Of all my Uber rides in the past, there’s one that still lingers. One that I’ll never forget because it left

such an indelible mark. I met this wonderful driver who was taking me to the airport. The ride there is

long and there’s massive traffic. It was only natural that we began speaking. We talked about many

things before we landed on the mental health conversation. I’m not sure how but here we were talking

about men and mental health.

This driver told me about 3 of his friends who had died by suicide in the past year. I could hear the pain

in his voice as he spoke of the last friend who had just died. He, the friend, was always so jovial,

motivated, and quite accomplished. On the surface, he was someone who looked like he had it all

together. Unbeknownst to everyone, he was struggling from severe depression as indicated on his

suicide note. The driver was so sad recalling this lovely friendship that he had just lost.

His telling me about it was not by chance though. He was on a mission to talk to people about men’s

mental health and why it’s important to break the stigma and seek help. I admired him for his courage

to shine a light on a topic that most men tiptoe around. I prayed that everyone who heard about this

was receptive to it and took a mental note to be the change that’s needed. Allow me to build on this

fateful conversation I had with the Uber driver about men’s mental health.

It’s Movember. November but with a twist! Movember is all about advocating for men’s health around

the areas of prostate cancer, testicular cancer, physical inactivity, and poor mental health. The latter is

what we will focus on but please dear men, take your physical health seriously. Go and get screened for

cancer because it could happen to anyone.

In Movember, men grow their moustache (hence the “mo”) throughout the month – that’s up to you

but you can do it. When people, especially men, ask you why your beard is overgrown, talk to them

about the pertinent issues about men’s health.

In a society made up of gender roles, standards, and expectations, men (not all) are brought up to be

“macho”. They were taught as young boys not to show emotion or cry because it’s weakness. They then

grew up suppressing these emotions because they didn’t want to come off as weak, sensitive, soft, or

defeated. And it’s not just the men who perpetuate this stereotype, the women were also socialized to

hold men to that standard. What we then have is a society of emotionally vulnerable men who lack safe

spaces to talk about what they’re going through. The result is poor mental health, especially depression,

which in severe cases turns into suicide.

“Macho-ism” or exaggerated masculinity is harmful because it shows up as;

The need to prove masculinity by adopting avoidant or violent behavior as coping methods and

ways of dealing with problems. A lack of basic compassion, empathy, emotional intelligence, and

understanding may be the cause of this.

Suffering in silence and having internal wars with yourself because you’re too scared of

judgment and shame. You may develop feelings of anxiety, depression, inadequacy, insecurity,

and inferiority.

Dysfunction in families and other relationships grows to become generational cycles of abuse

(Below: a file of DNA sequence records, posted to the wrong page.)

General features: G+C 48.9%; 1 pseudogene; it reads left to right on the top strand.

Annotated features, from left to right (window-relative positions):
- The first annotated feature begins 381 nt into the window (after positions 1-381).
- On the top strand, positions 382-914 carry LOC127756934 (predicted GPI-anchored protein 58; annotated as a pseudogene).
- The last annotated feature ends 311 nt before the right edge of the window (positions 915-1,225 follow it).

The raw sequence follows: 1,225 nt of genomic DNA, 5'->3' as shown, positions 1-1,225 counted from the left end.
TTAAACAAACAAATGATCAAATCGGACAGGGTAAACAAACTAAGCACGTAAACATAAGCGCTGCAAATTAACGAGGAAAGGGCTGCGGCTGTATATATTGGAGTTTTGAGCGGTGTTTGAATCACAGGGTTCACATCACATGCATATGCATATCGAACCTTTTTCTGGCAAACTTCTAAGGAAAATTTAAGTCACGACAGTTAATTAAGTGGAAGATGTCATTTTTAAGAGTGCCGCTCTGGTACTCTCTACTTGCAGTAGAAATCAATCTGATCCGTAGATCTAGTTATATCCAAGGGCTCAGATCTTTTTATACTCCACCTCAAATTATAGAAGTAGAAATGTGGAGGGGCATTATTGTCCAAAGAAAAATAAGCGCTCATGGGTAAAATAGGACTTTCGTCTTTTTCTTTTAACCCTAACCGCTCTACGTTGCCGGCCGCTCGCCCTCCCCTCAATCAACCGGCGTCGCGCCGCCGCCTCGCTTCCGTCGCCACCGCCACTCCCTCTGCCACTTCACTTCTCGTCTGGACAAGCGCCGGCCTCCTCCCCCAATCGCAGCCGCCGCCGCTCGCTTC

and brokenness. When men pass on their idea to their sons and younger men that masculinity is

not about showing emotion, the cycle never ends.

Mental Health America reports the following statistics;

6 million men are affected by depression each year which mostly goes undiagnosed. 70% of the

time, therapists miss depression in men. Men are more likely to report feelings of fatigue,

irritability, loss of interest in work and hobbies rather than feelings of sadness or worthlessness.

3 million men have a panic disorder. 90% of Schizophrenics are men.

Men die by suicide 4 times more than women – . of people who died of suicide in 2010 were


Data from Men’s mental health forum reports that;

Nearly 1 in 10 men experience depression and anxiety.

About 6 of every 10 men experience at least one trauma in their lives.

49% of men feel more depressed than they admit.

Statistics are more than just numbers on a report. We must remember that they represent the actual

lives of men living with mental health problems. Men who may think and feel like they are the minority

because they’re struggling while in essence, so many are suffering just like them.

Men who have been taught that speaking up about it is a feminine thing to do and they should simply

“man up”. In a world where men die 4 times more by suicide than women, we need to recognize that

the problem is deeply rooted in our belief systems. We don’t need to have more performative

masculinity whose agenda is to do whatever it takes to appear “manly.” That’s not the solution.

It all starts with conversations like this. When we identify where the problem is, we can solve it

collectively. We easily forget that we’re all having a human experience and it’s not always a pleasant

one. Whether you’re a man or a woman, you aren’t spared from some harsh realities that exist so why

then is the standard different when it comes to coping and dealing?

This Movember calls, for all of us to first of all unlearn, what men’s mental health should look like ,then

learn how we can create safer spaces in our communities that encourage authenticity, compassion,

empathy, and vulnerability. All of which require a great deal of strength to practice. All of which are

necessary human virtues and if we extend them to each other then we’ll have a mentally healthier

society. One that doesn’t shun or shame men’s mental health. We, at Langniappe Therapy, are

committed to changing the narrative surrounding men’s mental health.